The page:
#RIPRobinWilliams tweets show how to serialize your story
What can you learn from Norm MacDonald’s Twitter tribute (would that be twibute?) to Robin Williams? What can’t you learn?! MacDonald shows us how to serialize our stories, how to get the word out in 144 characters or less — and when to stop typing.
Here are six tips to take from MacDonald’s tribute:
1. Tell a story.
Heck, tell two stories. Why not make it three?
MacDonald’s 19 tweets compose three stories: the Jewish tailor story, the Chinese order-taker story and overarching the “Funniest man in the world walks into a dressing room” story.
Newspapers have been publishing serial narratives since a young reporter named Charles Dickens write the first one for London’s Morning Chronicle in 1836.
Suddenly, Twitter is the place to go for serial narratives: The FBI Press Office serializes stories. So does NPR. The Boston Globe’s Kevin Cullen covered Whitey Bulger’s murder trial via a serial Twitter narrative.
Serializing your story is a great way to make your tweets go further. But do it right:
- Break it up. MacDonald sees his story as a series of scenes. That makes it easy for him to break it up into tweets.
- Keep it together. You can repeat the main headline, add Part I and Part II or use words like “therefore,” “continued” and “update” to signal that these tweets have something in common. MacDonald uses the hashtag #RIPRobinWilliams to organize individual tweets into a complete story.
- Post in reverse order so readers see the “first” tweet first in your stream. MacDonald tweeted in order, which means followers must read this Twitter tale backward.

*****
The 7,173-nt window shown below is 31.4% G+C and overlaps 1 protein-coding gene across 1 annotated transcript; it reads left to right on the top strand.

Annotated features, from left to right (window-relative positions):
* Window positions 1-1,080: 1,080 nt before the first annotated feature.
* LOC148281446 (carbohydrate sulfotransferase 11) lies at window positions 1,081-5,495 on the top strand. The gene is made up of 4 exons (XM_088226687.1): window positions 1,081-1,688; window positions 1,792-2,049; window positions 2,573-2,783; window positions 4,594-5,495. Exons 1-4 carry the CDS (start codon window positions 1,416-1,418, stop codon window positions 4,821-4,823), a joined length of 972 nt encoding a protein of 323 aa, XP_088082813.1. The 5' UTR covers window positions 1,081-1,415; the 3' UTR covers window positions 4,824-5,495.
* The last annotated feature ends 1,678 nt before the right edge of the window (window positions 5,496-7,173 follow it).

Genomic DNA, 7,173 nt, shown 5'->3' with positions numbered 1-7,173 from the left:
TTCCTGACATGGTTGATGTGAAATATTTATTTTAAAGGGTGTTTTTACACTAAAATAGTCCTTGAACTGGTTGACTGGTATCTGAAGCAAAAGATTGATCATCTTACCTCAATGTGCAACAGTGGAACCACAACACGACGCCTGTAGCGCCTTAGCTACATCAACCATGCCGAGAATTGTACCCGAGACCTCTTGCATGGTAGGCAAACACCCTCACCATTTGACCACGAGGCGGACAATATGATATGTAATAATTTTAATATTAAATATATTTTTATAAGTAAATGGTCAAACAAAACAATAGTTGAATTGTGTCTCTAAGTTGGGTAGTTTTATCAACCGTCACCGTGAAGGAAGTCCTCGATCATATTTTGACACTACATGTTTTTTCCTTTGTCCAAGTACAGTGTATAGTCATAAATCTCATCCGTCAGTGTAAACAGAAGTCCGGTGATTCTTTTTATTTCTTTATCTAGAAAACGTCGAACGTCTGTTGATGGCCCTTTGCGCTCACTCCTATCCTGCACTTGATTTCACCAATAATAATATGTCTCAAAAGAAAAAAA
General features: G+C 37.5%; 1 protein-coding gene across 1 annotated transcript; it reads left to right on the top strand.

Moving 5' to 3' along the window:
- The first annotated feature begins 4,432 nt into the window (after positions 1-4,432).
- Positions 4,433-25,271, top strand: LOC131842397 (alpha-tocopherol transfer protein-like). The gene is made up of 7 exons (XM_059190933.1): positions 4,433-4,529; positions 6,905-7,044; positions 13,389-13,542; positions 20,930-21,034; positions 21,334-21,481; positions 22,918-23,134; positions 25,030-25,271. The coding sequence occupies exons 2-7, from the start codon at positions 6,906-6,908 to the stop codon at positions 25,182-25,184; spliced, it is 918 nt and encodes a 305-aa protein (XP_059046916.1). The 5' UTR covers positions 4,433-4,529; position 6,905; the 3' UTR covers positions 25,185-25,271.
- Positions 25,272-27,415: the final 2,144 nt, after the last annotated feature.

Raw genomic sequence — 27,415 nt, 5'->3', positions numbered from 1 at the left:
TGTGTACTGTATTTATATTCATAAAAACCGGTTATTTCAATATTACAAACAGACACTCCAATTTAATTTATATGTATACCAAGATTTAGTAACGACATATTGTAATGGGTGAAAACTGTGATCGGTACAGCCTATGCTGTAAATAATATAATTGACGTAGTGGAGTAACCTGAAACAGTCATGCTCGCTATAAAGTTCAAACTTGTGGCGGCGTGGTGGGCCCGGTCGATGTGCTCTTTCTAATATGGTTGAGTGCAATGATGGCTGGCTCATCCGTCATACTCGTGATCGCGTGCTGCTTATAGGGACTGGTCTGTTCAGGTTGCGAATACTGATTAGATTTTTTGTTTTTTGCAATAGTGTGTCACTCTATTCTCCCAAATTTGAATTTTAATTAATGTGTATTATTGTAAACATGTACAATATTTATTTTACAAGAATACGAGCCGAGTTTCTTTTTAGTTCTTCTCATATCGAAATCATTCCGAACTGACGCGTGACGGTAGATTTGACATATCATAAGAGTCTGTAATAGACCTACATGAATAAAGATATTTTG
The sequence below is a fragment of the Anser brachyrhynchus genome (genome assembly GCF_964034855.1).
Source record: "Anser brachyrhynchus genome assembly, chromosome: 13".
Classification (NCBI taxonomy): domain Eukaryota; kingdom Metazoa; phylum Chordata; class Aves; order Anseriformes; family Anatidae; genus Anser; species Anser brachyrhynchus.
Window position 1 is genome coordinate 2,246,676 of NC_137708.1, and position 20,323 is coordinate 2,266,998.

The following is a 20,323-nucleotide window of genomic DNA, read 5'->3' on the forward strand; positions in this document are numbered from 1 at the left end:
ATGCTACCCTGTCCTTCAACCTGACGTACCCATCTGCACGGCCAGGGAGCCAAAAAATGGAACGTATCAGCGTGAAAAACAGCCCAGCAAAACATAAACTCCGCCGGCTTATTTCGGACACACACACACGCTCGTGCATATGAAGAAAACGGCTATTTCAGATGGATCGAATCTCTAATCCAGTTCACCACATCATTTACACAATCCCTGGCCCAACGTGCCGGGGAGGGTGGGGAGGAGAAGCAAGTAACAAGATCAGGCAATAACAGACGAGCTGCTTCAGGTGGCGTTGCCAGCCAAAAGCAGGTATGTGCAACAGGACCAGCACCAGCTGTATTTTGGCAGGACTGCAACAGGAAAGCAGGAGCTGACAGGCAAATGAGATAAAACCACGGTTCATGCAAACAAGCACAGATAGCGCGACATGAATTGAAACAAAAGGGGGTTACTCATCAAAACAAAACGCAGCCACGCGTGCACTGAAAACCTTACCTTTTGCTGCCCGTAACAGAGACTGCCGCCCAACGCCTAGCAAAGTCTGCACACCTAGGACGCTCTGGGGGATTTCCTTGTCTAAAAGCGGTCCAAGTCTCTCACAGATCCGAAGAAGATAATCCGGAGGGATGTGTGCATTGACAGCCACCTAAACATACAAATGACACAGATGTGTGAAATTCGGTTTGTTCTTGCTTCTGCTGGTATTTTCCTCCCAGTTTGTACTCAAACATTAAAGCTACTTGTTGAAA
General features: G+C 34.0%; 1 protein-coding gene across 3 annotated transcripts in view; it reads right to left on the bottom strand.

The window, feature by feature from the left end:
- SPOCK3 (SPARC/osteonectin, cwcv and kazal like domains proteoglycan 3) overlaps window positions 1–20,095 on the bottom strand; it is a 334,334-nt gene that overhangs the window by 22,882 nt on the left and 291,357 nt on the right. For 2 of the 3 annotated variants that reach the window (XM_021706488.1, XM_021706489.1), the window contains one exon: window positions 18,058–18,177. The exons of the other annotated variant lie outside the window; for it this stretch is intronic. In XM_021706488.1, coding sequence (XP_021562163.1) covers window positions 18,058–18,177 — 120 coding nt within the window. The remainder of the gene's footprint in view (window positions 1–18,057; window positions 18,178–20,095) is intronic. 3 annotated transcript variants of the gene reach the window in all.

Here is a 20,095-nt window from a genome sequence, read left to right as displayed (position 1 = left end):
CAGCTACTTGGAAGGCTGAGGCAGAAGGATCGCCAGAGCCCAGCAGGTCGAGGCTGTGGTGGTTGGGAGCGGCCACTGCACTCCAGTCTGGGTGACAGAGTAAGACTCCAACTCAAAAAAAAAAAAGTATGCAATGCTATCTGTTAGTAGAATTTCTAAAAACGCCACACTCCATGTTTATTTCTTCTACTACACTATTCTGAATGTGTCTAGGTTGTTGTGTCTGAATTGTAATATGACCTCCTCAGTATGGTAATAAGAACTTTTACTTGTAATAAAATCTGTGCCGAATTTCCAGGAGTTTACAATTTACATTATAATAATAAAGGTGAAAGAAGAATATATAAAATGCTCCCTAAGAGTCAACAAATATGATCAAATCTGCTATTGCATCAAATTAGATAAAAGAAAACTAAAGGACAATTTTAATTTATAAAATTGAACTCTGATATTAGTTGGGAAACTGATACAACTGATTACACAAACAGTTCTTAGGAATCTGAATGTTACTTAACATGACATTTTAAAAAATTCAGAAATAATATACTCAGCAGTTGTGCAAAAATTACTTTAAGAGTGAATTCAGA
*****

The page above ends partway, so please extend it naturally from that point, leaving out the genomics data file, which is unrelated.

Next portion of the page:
3. Start strong.
The most compelling stories have one strong summary sentence close to the beginning, Catherine Burns, artistic director of the Moth, a New York City-based organization dedicated to storytelling, tells Real Simple.
“‘I fell into the pool in my wedding dress,’ say, or ‘A violent stomachache ruined our first date.’”
MacDonald’s lead strikes the same chord: “It was my first stand-up appearance on Letterman, and I had to follow the funniest man in the world.”
Notice that MacDonald saves the background section for after he gets your attention: “I was a punk kid from rural Ontario and I was in my dressing room, terrified.”
4. Keep it short.
All three of MacDonald’s stories together weigh in at less than 350 words, give or take a few hashtags.
Notice that MacDonald didn’t lose details when he tightened his tale into tweets. Regardless of how tight the space, MacDonald keeps our attention with concrete details like:
- He was a Jewish tailor, taking my measurements.
- He went down on his knees, asked which way I dressed.
- The place was out of Moo Shoo Pork …
- … he ended with a Windsor knot.
- He spoke mostly Yiddish …
6. Know when to quit.
Endings are as important as openings. MacDonald finished his story, though, a tweet before he stopped typing.
Notice the many ways that the final tweet does not work with the rest of this piece:
It adds emotion to observation. Tell the story you’ve observed, then let readers have the emotional response. This rule is also known as, “Make the reader cry; don’t tell the reader you cried.”
“Have you ever noticed,” asks a character in Richard Yates’ Young Hearts Crying, “how your sympathy for someone’s story — anyone’s story — tends to evaporate when they get to the part about how long and hard they cried?”
That’s what happened to me when I read MacDonald’s last tweet.
It’s long. Most of the words in MacDonald’s tweets are one — maybe two — syllables long. Other than Ontario, though, “unacceptable” is the only word in this Twitter tale that’s four syllables long.
It’s abstract. As William Carlos Williams counseled, “Turn ideas into things.” MacDonald’s ending does the reverse: In a series of concrete words, this is the rare abstract one.
The true ending of this story is “Until now.”
When you finish your story, stop typing.
Source: “A Good Story,” Real Simple, September 2005